In these last couple months, I feel I've gotten a lot better at staying with the games I start playing. Sans Dark Souls III pinning me into submission for the time being, I can't remember the last game I put down unless I felt very strongly about such a harsh conviction.
These games are expensive, both to make and buy! It might be best to humor them every now and again. I also love playing games not just for fun, but for critique. To think what all I could get out of a game that was less than impressive by planting my feet and butt in place and sticking through for some of the more interesting sections.
Nights of Azure, however, is another JRPG that has, yet again, reminded me that if I'm bored probably half the time and I see no signs of it getting better... I might as well just make peace and move on.
Nights of Azure is pinned, at it's core, as a present-day-I-guess-but-mixed-with-typical-JRPG-high-fantasy story between two ladies who must work together to stop the Nightlord from plunging the world into Eternal Night. Sure escalated quickly, didn't it? It's an epic tale, to be sure. One of ancient warriors, angsty moons, friendship, sacrifice, and gigantic breasts.
But, wait. I'd advise some caution before getting too excited.
To delve further into this game's, um... ambitious (I have to at least wait so long before saying it's total garbage) narrative, Arnice, our player character, is an agent for a sort of but not really secret group called Curia. Arnice is, initially, assigned by Curia to protect the "Saint", Lilysse, so that she can be used as an offering that would create a seal to keep the Nightlord from reawakening.
The catch is that Arnice and Lilysse are best friends, essentially lovers some time after the initial chapters. From what I played, the bulk of the story was Arnice trying desperately to find a way around the inevitable sacrifice, keeping both the world not over forever and her best friend not dead. Doesn't sound too bad, doesn't it?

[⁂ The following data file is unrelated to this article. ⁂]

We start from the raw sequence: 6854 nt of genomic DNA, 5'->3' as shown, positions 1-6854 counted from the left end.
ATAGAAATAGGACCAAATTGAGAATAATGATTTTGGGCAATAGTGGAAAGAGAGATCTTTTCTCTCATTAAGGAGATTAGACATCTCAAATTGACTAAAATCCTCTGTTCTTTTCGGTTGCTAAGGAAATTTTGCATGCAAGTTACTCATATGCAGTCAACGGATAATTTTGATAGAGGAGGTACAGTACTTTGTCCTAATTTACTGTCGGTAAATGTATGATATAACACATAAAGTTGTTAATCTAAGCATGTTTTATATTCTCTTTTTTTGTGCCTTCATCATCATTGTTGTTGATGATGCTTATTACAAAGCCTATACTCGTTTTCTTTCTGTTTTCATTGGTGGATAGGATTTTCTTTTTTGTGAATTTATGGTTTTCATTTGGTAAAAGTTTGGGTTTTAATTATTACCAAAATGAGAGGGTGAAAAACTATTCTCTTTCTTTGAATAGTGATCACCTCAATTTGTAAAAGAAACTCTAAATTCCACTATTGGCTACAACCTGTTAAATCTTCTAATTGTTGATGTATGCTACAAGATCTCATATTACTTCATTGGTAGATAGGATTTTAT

Naturally, much of this story's emotional "oomph" relies heavily on the relationship between Arnice and Lilysse. Should that falter, there's not much else there. This isn't a narrative with many moving parts, this is very much a two-character plot. They are both at the very most center of everything, which is a much larger risk than having a main character interacting with various allies that, generally, have an equal part to play.
Disappointingly, though unsurprisingly (given my experience with JRPG's), the story is a thorough bore filled with uninteresting characters, pseudo-intellectual waxing, and unnecessary fluff.
From the get go, our characters begin reminiscing about their pasts to a rather insane degree, assuring the player that they are totes bff's. We aren't ever shown this or given a chance to connect with Lilysse in any meaningful sense, the game instead opts to say "Trust us." and proceeds to attempt to make you care somehow.
This is no The Last Of Us or Life Is Strange where our duos are presented with nuanced dialogue and believable affection. "Remember when...", "You know, we used to...", etc. doesn't quite grab me the same. All the while, the presentation is, quite frankly, the quality of a lower tier PlayStation 1 game. Plain text boxes, fade transitions in place of where about 85% of the actual animation should be, music that starts and stops on a dime, the works.
Not helping is that in every outfit she wears, Lilysse's enormous breasts are accentuated almost to a point of parody. This isn't another Bayonetta or Shantae where it's in fitting with the game's tone or it's characters, it's just "By the way, GET A LOAD OF THESE!". It would hardly surprise me if the developers had considered that their audience would find it hard to care for this character if she weren't "cute and big breasted". For the longest time, her sole character trait was "boobs". It's not even sexy, it's just shallow and distracting.
Titillation has it's place, but it's not here.
The side characters range from only somewhat better (also see: inoffensive) to far worse, with comic relief predictably dipping into sexual humiliation, characters reacting harshly to casual brushes, and about several dozen instances of "Haha, her food sucks and it makes everyone uncomfortable.". Towards the end of my time with it, I was also getting rather tired of how many times basic plot points were being reinforced, sometimes with their own additional scenes which added literally nothing. Nevermind the many loose elements that eventually always flew over my head after, many times, trying to pretend it was at all cohesive.